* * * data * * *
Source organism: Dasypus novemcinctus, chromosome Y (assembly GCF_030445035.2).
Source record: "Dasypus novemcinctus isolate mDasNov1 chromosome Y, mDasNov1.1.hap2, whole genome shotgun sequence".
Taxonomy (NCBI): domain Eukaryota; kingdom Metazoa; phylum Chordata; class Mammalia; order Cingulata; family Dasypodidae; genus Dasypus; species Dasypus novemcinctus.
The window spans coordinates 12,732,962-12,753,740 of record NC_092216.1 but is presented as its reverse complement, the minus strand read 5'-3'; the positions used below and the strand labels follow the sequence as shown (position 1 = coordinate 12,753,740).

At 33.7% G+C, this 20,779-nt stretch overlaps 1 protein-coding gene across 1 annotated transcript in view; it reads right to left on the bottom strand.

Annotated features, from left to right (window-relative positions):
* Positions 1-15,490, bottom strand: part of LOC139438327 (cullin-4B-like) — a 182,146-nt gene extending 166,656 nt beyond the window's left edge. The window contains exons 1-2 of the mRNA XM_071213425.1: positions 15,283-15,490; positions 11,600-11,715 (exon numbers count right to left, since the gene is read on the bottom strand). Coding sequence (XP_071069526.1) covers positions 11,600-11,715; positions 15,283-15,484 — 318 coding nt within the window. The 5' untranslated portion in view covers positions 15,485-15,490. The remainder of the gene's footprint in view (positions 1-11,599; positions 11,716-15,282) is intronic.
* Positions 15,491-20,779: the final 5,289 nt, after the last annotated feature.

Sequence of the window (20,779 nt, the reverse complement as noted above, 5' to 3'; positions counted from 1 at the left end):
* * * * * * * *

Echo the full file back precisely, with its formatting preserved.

Source organism: Dasypus novemcinctus, chromosome Y (assembly GCF_030445035.2).
Source record: "Dasypus novemcinctus isolate mDasNov1 chromosome Y, mDasNov1.1.hap2, whole genome shotgun sequence".
Taxonomy (NCBI): domain Eukaryota; kingdom Metazoa; phylum Chordata; class Mammalia; order Cingulata; family Dasypodidae; genus Dasypus; species Dasypus novemcinctus.
The window spans coordinates 12,732,962-12,753,740 of record NC_092216.1 but is presented as its reverse complement, the minus strand read 5'-3'; the positions used below and the strand labels follow the sequence as shown (position 1 = coordinate 12,753,740).

At 33.7% G+C, this 20,779-nt stretch overlaps 1 protein-coding gene across 1 annotated transcript in view; it reads right to left on the bottom strand.

Annotated features, from left to right (window-relative positions):
* Positions 1-15,490, bottom strand: part of LOC139438327 (cullin-4B-like) — a 182,146-nt gene extending 166,656 nt beyond the window's left edge. The window contains exons 1-2 of the mRNA XM_071213425.1: positions 15,283-15,490; positions 11,600-11,715 (exon numbers count right to left, since the gene is read on the bottom strand). Coding sequence (XP_071069526.1) covers positions 11,600-11,715; positions 15,283-15,484 — 318 coding nt within the window. The 5' untranslated portion in view covers positions 15,485-15,490. The remainder of the gene's footprint in view (positions 1-11,599; positions 11,716-15,282) is intronic.
* Positions 15,491-20,779: the final 5,289 nt, after the last annotated feature.

Sequence of the window (20,779 nt, the reverse complement as noted above, 5' to 3'; positions counted from 1 at the left end):